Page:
PG’s Diner, now known as the Pitt Grill, is at 2048 La. 14. (Ken Stickney / American Press)
Last Modified: Friday, August 03, 2012 5:36 PM
Some days, you don’t want high-brow.
You don’t want linen napkins and you don’t want to ponder which fork to pick up.
Those are the days you might head to PG’s Diner, now the Pitt Grill, at 3048 La. 14.
That’s where we headed for lunch this week, bound on spending our scant hour of free time with plain good food and plain good folks. We weren’t disappointed.
We pulled into the ample parking lot well into lunch hour, but folks were filing out as quickly as they were filing in. With a shirt and tie — OK, I’m old school — I felt a tad overdressed, as the clientele, while diverse, was more blue collar or well into casual. Good enough for me.
The menu favored those of us who eat with our hands — po-boys, sandwiches and wraps dominate — but there were soup and salad options, as well. Lunchtime prices ranched from $5.99 in the salads to $6.25-$7.99 on the sandwich side. Dinner menu selections included steak, fish, chicken and red beans and rice, and topped out at $18.99; most were much less. The Kiddie Korner meals were set at $3.29.
My lunch mate, Natalie, opted for the Philly Cheese Steak ($7.99), while I couldn’t pass up the Grilled Mushroom and Onion Burger ($6.99). These meals came with fries, hash browns or onion rings, but we could have chosen soup or salad as a substitute. Natalie took the fries; I went to the hash browns. Both were satisfying.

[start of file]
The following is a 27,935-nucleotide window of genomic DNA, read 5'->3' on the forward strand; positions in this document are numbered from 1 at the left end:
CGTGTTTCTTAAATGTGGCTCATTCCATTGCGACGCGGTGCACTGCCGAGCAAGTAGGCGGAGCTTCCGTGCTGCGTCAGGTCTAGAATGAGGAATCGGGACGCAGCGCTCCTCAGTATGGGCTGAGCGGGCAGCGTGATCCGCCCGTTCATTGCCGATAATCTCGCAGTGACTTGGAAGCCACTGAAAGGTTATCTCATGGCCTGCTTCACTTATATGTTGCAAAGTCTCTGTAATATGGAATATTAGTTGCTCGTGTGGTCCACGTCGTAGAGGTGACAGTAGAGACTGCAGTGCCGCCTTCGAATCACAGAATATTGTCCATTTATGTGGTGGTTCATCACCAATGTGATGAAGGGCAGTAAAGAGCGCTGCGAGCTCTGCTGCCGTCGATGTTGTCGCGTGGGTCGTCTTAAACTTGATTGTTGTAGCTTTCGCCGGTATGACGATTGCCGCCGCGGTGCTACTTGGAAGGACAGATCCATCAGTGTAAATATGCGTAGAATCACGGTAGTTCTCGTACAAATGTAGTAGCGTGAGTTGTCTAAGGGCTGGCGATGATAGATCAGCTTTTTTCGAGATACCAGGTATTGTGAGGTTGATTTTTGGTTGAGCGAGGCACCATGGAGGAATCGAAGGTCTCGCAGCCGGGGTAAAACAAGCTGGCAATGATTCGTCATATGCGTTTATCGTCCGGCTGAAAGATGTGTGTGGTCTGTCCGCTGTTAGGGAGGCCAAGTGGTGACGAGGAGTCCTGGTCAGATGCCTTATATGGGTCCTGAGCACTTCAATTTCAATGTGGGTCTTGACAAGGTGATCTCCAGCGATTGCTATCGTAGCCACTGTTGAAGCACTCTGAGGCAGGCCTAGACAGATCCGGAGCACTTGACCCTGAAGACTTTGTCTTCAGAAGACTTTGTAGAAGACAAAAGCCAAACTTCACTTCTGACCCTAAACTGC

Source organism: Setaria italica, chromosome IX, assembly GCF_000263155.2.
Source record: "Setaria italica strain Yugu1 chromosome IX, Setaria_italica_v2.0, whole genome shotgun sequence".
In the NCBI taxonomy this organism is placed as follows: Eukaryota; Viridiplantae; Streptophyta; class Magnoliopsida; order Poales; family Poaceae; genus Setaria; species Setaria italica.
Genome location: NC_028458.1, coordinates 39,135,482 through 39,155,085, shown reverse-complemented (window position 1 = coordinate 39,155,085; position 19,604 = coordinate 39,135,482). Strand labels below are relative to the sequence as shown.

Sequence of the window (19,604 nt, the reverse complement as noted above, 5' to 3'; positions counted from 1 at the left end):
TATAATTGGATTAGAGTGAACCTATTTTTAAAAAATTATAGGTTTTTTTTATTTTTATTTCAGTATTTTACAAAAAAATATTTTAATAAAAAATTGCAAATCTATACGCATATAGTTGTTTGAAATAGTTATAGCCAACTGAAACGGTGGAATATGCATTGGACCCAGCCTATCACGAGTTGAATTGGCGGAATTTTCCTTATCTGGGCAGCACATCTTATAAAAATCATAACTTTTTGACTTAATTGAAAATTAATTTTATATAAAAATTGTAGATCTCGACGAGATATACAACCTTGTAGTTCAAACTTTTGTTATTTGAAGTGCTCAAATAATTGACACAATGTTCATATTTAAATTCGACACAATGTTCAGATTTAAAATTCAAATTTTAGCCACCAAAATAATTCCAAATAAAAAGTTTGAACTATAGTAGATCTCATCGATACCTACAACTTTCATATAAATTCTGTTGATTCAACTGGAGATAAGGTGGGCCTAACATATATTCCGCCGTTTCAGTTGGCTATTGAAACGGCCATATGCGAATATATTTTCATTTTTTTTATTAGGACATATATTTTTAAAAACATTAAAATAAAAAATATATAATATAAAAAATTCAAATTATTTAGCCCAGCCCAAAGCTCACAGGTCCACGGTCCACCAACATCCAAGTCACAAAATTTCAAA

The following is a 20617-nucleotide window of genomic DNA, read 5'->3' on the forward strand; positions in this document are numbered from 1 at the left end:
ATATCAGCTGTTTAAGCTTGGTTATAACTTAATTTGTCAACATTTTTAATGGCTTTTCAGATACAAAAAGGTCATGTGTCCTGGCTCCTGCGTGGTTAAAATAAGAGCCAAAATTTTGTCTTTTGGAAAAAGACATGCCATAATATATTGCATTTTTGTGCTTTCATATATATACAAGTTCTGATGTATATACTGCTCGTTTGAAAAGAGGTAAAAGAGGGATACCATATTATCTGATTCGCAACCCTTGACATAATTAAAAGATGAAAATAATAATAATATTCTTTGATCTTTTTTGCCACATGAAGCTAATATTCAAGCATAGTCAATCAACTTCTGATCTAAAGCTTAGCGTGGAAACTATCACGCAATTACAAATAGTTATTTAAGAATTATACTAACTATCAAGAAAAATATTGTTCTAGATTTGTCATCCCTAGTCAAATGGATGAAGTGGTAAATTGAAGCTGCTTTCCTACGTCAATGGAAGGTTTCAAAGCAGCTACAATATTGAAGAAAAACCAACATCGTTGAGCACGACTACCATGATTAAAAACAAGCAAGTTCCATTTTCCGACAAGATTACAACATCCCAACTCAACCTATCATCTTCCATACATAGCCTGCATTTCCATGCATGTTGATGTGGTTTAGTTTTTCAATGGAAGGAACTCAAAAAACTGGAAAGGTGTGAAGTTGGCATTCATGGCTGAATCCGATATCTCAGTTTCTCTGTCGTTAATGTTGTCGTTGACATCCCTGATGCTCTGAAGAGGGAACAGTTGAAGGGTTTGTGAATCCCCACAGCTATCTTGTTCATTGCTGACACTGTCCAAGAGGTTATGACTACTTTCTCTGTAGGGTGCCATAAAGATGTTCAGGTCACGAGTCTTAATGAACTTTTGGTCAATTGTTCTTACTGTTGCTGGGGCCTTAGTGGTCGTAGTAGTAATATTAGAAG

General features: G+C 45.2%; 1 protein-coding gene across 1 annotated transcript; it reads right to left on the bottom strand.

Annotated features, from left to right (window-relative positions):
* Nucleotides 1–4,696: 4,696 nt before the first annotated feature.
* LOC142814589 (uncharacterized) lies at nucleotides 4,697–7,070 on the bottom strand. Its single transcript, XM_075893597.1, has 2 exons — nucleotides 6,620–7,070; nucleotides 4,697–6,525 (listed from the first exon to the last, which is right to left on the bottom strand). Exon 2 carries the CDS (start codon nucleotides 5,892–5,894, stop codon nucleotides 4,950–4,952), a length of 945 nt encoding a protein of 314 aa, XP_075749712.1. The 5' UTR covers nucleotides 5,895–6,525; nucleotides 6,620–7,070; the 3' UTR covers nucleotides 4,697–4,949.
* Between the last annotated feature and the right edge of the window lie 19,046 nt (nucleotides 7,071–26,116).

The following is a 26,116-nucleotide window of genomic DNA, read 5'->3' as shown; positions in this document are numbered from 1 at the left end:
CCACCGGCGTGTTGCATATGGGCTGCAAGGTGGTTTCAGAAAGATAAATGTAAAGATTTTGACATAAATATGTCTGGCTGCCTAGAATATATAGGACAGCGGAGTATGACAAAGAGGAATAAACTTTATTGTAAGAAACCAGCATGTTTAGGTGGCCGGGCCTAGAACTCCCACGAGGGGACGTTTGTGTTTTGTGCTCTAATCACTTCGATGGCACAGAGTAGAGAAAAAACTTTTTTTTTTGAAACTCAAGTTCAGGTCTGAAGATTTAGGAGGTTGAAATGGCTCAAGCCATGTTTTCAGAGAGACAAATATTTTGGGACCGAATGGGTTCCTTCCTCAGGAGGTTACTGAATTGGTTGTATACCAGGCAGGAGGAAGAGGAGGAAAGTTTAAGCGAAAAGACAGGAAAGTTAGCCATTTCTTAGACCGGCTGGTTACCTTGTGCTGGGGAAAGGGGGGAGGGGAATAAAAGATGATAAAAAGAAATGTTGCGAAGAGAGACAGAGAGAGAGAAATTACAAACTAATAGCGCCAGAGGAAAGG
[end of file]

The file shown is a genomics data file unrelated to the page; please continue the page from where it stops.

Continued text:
Lunch arrived in 13 minutes — a flat-screen TV provided some distraction — and was worth the wait. My burger was packed within a hearty serving of grilled onions and mushrooms, and the burger itself was huge and tasty. Our waitress had given us the option of alternatives to the Swiss cheese; neither of us took them. The Swiss was just the right complement to the burger.
Natalie described her Philly Cheese Steak as moist and tender, and said the bread bore just the right hint of butter. The po-boy was more than she could handle; after a courageous effort, she left a third of the sandwich on her plate. Too bad: Dessert was coming.
I chose a staple — hot fudge sundae — while Natalie chose the pineapple sundae. Our waitress set them before us and, as chocolate overflowed its container, she said, “I put too much in there.” When it comes to chocolate, what does “too much” mean?
The total bill came to $28.84, a fair price for a good meal, plus tip.
Fed and gone in 45 minutes: Mission accomplished.